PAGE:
In Dicta

Sunday, July 03, 2005

Kelo hurts the poor the most

The Washington Post today runs a story titled "Court Ruling Leaves Poor at Greatest Risk." Excerpt:

"Where does that leave you if your local government sees potential for a higher and better use for your home and land? What if you, like the New London homeowners, don't want to give up your home no matter what you're offered?

In brief: The court's decision leaves you in a weaker position, at least under federal law, than you might imagine. The majority of justices on the current court appear to be saying that "public purposes" may be discernible in a wide variety of private projects. If, for example, your city's political leaders decided that all the houses on your street would produce higher tax revenue as a regional shopping center, they are now in a stronger position to seize your house under the court's Kelo doctrine.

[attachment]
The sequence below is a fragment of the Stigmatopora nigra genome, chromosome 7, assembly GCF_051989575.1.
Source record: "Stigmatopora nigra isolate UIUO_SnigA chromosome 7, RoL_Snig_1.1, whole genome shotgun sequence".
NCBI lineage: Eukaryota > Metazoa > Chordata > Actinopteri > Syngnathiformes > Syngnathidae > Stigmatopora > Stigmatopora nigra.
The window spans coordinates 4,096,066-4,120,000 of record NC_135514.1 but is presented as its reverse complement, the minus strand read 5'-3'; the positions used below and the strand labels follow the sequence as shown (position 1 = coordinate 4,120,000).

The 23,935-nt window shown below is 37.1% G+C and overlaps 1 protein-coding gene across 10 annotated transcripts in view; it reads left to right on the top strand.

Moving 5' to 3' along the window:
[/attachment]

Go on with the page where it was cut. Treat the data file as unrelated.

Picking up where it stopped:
As a practical matter, who's really at greater risk of such seizures? Surely not homeowners in the wealthier parts of town, who have the ears of, if not control of, the local political establishment."

Hat tip: The Volokh Conspiracy.


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